World Standards Day 2018

This was the most ‘computery’ image I could find in my collection of abstract close ups, these are scrap PCBs awaiting recycling which I spotted on a client audit earlier in the year.
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October 15, 2018

Every year the IEC (International Electrotechnical Commission), ISO (International Organization for Standardization) and ITU (International Telecommunication Union) celebrate World Standards Day which is a "means of paying tribute to the collaborative efforts of the thousands of experts worldwide who develop the voluntary technical agreements that are published as International Standards". This year’s theme is International Standards and the Fourth Industrial Revolution, which is described as "emerging technologies, which are blurring the traditional boundaries between the physical, digital and biological worlds". For more information on #WSD2018, visit the World Standards Cooperation website.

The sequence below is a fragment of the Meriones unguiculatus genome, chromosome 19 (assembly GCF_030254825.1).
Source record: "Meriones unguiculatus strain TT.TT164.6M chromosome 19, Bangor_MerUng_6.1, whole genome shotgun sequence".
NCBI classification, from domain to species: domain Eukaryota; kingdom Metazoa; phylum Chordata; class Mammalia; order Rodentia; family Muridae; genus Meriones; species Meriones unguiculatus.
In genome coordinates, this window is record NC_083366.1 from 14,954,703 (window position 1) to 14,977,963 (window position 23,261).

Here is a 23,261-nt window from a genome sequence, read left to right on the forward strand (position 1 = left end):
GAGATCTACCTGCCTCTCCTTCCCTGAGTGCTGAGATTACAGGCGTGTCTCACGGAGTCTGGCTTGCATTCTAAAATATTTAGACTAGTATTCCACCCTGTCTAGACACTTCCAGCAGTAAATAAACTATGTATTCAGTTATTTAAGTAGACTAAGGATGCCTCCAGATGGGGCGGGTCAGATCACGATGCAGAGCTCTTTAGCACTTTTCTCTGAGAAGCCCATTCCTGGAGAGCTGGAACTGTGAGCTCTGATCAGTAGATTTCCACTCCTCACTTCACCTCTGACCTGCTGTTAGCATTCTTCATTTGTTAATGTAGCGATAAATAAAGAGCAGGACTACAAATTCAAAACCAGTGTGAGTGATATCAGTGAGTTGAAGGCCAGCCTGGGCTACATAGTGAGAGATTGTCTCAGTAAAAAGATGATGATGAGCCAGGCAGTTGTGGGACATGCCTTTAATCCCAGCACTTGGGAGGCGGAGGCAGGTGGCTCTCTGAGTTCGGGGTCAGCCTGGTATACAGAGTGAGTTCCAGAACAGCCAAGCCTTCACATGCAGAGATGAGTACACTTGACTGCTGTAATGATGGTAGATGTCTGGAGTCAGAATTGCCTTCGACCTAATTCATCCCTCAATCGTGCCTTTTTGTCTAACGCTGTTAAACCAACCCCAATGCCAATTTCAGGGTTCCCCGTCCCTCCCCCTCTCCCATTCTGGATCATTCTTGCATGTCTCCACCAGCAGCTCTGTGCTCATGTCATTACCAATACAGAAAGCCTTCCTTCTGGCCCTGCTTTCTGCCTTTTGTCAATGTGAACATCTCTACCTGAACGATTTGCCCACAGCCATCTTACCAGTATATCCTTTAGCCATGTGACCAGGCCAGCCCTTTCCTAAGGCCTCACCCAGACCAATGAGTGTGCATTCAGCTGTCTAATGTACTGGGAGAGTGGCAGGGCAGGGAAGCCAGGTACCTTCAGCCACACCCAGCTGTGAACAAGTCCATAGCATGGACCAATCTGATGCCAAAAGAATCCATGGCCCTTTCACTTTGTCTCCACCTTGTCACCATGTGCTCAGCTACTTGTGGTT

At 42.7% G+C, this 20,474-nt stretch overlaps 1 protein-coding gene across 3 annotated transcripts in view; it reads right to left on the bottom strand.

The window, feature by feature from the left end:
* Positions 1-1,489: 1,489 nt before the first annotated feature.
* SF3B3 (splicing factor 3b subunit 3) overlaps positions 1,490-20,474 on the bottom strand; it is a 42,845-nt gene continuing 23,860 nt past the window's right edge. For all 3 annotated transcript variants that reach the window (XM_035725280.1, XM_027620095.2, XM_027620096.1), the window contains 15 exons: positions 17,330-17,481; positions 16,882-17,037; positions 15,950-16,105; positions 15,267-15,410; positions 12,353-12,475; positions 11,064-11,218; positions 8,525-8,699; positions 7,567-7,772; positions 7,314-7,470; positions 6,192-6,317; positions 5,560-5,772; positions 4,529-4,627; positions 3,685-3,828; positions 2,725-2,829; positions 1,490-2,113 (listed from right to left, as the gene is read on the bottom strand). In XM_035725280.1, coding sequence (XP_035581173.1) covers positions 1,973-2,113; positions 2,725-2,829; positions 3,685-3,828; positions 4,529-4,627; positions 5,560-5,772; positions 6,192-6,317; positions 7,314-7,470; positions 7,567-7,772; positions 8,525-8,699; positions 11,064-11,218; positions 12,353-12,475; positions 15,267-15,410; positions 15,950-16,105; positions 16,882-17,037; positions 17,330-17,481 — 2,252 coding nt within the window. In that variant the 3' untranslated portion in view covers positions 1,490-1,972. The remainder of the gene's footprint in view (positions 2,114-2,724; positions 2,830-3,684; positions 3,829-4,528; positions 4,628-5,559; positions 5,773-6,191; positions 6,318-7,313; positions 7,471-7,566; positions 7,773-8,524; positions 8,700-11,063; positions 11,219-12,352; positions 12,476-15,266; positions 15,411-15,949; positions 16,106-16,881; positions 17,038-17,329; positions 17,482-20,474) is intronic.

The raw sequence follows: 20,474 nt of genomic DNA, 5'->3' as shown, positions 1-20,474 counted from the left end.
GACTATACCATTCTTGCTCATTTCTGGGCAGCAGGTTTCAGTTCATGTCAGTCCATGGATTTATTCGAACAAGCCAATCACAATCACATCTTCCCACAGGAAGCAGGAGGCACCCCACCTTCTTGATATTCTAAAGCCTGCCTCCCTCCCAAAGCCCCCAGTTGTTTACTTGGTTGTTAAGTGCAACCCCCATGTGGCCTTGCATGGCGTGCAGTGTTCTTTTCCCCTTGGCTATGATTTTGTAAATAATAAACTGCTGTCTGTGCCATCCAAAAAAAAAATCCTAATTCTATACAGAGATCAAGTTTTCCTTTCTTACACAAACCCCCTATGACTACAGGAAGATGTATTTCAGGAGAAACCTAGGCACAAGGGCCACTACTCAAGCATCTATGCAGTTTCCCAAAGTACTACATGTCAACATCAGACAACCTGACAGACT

Having carried out some Google based research, apparently 14th October was chosen as World Standards Day as this was the date in 1946 where representatives from 25 countries met in London to discuss forming an international organisation to facilitate standardisation. This meeting eventually led to the formation of ISO as we know it today.

My favourite standard is probably ISO 9001:2015 as although it has it’s frustrations (documented information anyone?) it is a significant improvement on the 2008 version, it is also the one I use most often. For pure geek value, my favourite standard is ISO 216:1975 which wasn’t revised until 2007 and still remains current – this little gem details the specifications behind A4 paper. Who knew that such a standard existed? For the more mathematically minded amongst you, here is a link to somebody else’s blog which provides a lot of information and the relevant formulas, I just love the fact that somebody worked out a series of paper sizes which meant that you can put 2 pieces of A4 paper side by side and get an A3 piece of paper in exactly the same proportions.

I wonder what standards will be required in the Fourth Age – communication between humans and robots perhaps, or security standards for all those fridges and baby monitors connected to the internet – who knows…

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